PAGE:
No country for women? India’s child sex ratio currently at historic lowKrithiha Rajam & Amoolya Rajappa
On the eve of International Day of the Girl Child, we trace the 100 years long history of measuring sex ratio in India.
“Pay 5,000 rupees today and save 50,000 rupees tomorrow” – this was a slogan used to promote a sex determination centre in Amritsar, Punjab, forty years ago. In the 1970s, when dowry was rampant, these centres promised a ‘way out’ for parents who could choose to abort if the foetus was female. They did not have to wait until the birth of the child to decide what to do with it.
When AIIMS introduced amniocentesis in 1974 to detect abnormalities in a foetus, it might not have foreseen the test being used to determine the sex of a child. However, unfortunately, female foeticide was a bane of technology that replaced female infanticide for people who could afford the sex determination centres.
Female infanticide in British India
To better understand the social realities around sex ratio, we have to turn the wheel back a little, to British India in the 1870s. The first act to curb the heinous social practice — Infanticide Regulation Act — was passed in 1870, after repeated lobbying by activists. The act punished the perpetrators with rigorous punishment ranging from transportation for life to death penalty. Despite the fact that the community as a whole took part in the crime, mostly it was the women who were tried under the law. For instance, from 1870 to 1880, 16 mothers were sentenced to death and more than 100 were transported for life. The act also helped set up the Infanticide Committee to record the number of births and deaths in a locality.
Records from those times present alarming data — there was one girl for more than 100 boys in some regions. Midwives were roped in to help the authorities with reducing female infanticides. The law was efficient in curbing infanticide at least to an extent, as the census data shows that by 1901 there were 972 females for 1,000 males.
Problems with the first law against infanticide
The law, however, was not efficient for a lot of reasons. People began finding loopholes to deceive the colonial government — they would send pregnant women to parts of the country where the law was not applicable. They would even pass off the death of a girl child as that of a boy.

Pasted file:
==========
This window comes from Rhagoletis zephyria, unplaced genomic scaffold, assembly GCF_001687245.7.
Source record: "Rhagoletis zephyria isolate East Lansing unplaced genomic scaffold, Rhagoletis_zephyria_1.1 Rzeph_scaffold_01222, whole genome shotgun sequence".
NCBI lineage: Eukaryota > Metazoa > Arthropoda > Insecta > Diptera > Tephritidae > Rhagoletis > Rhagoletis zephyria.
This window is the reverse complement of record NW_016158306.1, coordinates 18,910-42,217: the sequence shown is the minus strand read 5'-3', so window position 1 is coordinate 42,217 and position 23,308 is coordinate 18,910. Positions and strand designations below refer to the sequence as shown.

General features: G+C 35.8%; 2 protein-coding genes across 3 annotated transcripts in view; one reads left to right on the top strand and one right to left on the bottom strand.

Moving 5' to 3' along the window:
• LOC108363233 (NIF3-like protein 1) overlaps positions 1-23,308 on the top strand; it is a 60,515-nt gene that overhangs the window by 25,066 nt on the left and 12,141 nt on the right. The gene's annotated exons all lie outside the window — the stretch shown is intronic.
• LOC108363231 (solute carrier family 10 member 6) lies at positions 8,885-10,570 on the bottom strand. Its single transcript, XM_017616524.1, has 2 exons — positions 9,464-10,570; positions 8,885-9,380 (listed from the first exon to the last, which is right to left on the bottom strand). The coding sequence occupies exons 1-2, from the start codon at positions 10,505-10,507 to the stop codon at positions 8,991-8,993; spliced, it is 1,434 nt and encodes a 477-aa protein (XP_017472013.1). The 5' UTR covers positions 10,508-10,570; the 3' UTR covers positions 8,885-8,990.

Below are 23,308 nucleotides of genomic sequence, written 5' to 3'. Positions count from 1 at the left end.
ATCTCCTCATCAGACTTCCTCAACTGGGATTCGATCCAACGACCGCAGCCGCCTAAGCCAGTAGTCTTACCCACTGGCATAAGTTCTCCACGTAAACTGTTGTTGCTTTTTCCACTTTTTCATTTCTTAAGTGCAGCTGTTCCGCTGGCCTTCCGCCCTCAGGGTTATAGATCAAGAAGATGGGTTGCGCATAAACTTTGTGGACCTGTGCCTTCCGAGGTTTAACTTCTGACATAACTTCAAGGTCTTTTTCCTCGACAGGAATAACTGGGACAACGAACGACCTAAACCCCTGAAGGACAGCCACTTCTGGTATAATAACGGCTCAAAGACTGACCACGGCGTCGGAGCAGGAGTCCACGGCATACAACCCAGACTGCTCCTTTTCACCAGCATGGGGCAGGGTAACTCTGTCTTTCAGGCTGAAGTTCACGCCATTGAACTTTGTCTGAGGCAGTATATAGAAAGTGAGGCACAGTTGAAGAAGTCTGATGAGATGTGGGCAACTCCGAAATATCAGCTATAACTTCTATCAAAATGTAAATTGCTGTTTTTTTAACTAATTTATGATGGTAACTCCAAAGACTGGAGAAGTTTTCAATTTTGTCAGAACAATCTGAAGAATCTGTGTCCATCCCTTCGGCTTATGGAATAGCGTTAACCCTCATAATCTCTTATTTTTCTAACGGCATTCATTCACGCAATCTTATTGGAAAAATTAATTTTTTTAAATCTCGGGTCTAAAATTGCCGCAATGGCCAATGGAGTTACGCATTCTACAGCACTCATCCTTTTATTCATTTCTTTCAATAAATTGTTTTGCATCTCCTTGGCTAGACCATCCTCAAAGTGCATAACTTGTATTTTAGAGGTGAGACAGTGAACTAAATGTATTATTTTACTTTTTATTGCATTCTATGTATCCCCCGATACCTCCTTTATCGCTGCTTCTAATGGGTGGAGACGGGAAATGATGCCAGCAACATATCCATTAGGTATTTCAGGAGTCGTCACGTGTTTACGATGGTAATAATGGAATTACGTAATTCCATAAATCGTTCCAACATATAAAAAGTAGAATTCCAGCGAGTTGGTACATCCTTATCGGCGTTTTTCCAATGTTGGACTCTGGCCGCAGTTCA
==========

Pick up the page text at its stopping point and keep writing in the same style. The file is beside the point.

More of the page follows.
The British Raj, which did not comprehend the social realities of India or the evil practice of female infanticide in its entirety, assumed the practice of infanticide to have become extinct after the enactment of the law. And gradually, more and more villages/areas were exempted from the law. For instance, when the law was initially framed, more than 1,000 villages were brought under the law (villages where British government believed infanticide was being practised). But in the beginning of 1900s, only 264 villages were under it. As a result, overall sex ratio also started plummeting. In 1941, few years before independence, it stood at 945 females for 1,000 males.
Child Sex Ratio – After Independence
There is no data on child sex ratio (number of females per thousand males between 0-6 years) before independence. But After independence, the data from 1961 shows a disturbing child sex ratio. For close to three decades after independence, with the task of building world’s largest democracy, improving the sex ratio took a back seat and it kept declining steadily. That, along with lack of awareness, ensured the undisturbed flourishing of sex determination centres. This meant that, child sex ratio that was at 976 in 1961, saw a steady decline to 964 and 962 in the 1971, 1981 census, respectively.
Act to curb sex selection
In 1985, women’s groups and ethical science activists came together to form the Forum Against Sex Pre-Determination and Sex Pre-Selection (FASDSP). The forum urged the government to pass a law to end the menace. However, it took almost ten years for that law to be formulated and come into existence. By the time the collective efforts of FASDSP could bring social action and abolish the disturbing trend in 1994, the damage had been done.